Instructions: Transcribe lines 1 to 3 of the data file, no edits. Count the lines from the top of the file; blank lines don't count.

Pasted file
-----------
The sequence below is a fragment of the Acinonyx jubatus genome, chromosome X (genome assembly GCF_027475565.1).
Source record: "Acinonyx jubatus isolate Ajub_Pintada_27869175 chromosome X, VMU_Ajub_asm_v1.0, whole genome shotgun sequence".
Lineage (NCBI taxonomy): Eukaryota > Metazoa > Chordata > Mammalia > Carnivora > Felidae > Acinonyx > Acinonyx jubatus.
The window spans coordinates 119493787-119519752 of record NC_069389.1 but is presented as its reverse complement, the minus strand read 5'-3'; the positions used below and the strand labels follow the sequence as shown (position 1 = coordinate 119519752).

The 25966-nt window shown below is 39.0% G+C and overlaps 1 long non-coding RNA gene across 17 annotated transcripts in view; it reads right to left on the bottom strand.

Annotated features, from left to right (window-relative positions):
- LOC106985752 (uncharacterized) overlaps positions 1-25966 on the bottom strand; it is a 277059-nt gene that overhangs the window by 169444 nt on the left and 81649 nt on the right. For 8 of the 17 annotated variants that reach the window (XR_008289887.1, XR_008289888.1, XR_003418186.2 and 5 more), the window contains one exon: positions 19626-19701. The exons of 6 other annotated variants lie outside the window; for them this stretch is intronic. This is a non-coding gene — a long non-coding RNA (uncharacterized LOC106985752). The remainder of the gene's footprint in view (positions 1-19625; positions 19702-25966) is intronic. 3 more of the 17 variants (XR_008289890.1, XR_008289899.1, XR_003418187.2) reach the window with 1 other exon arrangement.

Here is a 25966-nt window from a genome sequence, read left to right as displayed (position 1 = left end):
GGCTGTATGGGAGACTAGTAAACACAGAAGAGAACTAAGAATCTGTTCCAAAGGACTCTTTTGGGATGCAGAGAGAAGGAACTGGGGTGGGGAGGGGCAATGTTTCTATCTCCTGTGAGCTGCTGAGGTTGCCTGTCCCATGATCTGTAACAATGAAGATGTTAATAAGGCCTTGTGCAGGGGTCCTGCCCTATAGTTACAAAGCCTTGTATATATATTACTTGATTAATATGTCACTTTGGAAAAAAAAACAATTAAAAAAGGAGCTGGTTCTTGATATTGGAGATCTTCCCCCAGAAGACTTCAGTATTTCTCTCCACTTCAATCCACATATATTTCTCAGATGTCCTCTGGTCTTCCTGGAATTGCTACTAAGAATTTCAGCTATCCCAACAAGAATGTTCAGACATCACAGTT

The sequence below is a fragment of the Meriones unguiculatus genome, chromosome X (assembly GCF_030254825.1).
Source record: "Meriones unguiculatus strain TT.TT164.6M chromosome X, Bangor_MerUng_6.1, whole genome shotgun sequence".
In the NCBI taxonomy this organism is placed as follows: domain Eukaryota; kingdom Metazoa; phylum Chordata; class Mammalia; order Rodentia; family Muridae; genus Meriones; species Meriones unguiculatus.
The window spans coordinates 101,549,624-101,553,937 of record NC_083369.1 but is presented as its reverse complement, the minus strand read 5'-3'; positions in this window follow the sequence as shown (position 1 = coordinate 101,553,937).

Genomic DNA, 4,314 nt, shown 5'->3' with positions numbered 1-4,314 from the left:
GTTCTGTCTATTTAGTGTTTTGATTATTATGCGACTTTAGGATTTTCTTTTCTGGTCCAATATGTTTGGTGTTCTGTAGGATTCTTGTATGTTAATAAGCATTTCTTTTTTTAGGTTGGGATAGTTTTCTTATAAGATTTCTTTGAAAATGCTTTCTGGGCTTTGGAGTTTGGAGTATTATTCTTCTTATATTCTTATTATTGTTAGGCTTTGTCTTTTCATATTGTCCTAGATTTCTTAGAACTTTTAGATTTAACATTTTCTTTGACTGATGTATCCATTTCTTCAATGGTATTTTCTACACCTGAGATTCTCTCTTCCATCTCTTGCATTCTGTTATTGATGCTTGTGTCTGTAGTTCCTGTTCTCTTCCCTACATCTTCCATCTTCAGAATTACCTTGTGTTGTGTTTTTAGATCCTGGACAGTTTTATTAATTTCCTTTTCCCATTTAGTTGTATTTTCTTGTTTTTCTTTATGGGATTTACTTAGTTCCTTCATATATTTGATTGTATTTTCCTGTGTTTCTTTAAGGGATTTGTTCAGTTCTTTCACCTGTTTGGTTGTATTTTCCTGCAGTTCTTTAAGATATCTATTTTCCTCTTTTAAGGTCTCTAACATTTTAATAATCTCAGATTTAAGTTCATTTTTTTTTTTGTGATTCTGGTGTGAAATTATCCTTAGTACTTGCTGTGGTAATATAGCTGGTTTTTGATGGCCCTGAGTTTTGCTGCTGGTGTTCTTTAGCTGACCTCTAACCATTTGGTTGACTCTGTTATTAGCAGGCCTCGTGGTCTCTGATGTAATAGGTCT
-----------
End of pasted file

The sequence below is a fragment of the Acinonyx jubatus genome, chromosome X (genome assembly GCF_027475565.1).
Source record: "Acinonyx jubatus isolate Ajub_Pintada_27869175 chromosome X, VMU_Ajub_asm_v1.0, whole genome shotgun sequence".
Lineage (NCBI taxonomy): Eukaryota > Metazoa > Chordata > Mammalia > Carnivora > Felidae > Acinonyx > Acinonyx jubatus.